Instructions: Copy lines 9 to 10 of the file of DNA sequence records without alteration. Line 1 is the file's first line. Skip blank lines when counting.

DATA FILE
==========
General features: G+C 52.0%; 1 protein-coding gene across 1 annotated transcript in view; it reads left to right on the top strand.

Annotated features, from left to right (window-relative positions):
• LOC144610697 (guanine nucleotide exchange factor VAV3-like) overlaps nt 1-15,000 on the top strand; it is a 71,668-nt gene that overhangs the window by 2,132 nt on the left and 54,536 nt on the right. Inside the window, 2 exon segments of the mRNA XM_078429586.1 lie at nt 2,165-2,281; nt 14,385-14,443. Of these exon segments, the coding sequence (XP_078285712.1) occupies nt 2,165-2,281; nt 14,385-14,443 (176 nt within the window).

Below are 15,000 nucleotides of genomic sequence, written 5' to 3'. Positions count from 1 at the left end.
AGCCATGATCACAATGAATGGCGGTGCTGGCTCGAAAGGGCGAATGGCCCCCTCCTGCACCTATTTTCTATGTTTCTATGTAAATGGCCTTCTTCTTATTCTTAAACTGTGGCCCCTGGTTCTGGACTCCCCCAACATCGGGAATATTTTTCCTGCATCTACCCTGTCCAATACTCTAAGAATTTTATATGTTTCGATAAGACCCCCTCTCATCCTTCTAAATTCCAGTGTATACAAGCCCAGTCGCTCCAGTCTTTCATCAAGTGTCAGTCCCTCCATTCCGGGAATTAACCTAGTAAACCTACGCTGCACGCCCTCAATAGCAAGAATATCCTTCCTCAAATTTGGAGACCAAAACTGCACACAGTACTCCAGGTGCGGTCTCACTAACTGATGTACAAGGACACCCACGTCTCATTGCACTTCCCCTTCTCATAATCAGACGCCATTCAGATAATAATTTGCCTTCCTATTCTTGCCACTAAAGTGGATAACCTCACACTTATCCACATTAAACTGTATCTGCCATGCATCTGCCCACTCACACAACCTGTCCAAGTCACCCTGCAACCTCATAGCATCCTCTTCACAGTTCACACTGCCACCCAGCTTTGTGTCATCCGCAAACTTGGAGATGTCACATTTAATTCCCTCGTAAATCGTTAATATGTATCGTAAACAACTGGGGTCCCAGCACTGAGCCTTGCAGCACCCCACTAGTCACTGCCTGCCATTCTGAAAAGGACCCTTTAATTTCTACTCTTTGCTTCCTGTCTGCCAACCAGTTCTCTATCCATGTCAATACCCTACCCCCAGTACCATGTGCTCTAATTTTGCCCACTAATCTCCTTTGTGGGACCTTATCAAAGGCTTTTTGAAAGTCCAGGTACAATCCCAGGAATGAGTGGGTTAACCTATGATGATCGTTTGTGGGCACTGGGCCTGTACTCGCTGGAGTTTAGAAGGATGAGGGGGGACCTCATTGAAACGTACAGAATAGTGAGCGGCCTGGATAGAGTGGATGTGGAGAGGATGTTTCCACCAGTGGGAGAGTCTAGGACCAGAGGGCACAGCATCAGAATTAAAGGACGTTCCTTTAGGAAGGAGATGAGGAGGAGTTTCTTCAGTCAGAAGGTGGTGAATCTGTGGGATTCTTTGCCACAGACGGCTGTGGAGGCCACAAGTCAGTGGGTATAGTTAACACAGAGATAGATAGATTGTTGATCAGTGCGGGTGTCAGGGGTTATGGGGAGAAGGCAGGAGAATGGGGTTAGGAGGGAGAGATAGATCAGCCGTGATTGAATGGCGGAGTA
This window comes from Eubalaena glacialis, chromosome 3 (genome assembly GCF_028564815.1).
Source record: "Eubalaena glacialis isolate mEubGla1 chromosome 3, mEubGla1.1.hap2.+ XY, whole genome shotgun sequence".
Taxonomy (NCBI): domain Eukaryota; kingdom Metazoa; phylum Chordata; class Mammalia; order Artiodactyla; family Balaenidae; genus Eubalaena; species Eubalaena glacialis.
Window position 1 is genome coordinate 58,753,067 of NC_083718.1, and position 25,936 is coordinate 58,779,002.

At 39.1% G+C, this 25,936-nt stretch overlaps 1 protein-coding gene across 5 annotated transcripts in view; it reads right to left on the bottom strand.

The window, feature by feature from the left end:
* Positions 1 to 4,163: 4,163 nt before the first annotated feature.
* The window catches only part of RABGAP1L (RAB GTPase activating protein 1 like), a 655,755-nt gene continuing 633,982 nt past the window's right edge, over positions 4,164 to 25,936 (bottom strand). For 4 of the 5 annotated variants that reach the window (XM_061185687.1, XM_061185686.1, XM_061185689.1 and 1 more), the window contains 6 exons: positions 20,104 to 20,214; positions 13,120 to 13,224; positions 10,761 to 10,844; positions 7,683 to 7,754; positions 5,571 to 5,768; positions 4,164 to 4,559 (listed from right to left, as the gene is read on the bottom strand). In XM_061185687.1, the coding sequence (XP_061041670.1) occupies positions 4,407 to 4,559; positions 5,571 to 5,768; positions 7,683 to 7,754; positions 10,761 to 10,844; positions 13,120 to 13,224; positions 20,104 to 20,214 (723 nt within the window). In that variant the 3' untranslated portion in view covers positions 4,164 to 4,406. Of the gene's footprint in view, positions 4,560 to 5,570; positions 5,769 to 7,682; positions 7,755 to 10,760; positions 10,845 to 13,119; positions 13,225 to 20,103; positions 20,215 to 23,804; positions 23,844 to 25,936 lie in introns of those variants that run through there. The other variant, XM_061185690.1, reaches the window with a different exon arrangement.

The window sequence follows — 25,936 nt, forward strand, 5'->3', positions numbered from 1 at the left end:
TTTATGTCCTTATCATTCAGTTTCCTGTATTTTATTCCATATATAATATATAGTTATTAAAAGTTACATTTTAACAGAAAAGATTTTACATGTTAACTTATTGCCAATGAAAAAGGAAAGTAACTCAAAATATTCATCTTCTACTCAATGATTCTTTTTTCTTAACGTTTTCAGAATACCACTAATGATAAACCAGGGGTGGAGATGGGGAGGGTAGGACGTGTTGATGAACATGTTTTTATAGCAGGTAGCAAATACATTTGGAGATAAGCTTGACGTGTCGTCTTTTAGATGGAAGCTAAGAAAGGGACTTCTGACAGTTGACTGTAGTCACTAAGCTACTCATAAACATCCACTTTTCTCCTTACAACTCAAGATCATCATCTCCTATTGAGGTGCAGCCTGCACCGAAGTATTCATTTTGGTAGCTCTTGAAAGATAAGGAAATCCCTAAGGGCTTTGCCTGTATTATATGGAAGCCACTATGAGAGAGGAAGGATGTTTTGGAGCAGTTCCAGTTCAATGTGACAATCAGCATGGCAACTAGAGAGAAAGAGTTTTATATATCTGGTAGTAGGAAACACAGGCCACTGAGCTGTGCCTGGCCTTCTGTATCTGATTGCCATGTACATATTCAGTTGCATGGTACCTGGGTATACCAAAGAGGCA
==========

Window position 1 is genome coordinate 58,753,067 of NC_083718.1, and position 25,936 is coordinate 58,779,002.

At 39.1% G+C, this 25,936-nt stretch overlaps 1 protein-coding gene across 5 annotated transcripts in view; it reads right to left on the bottom strand.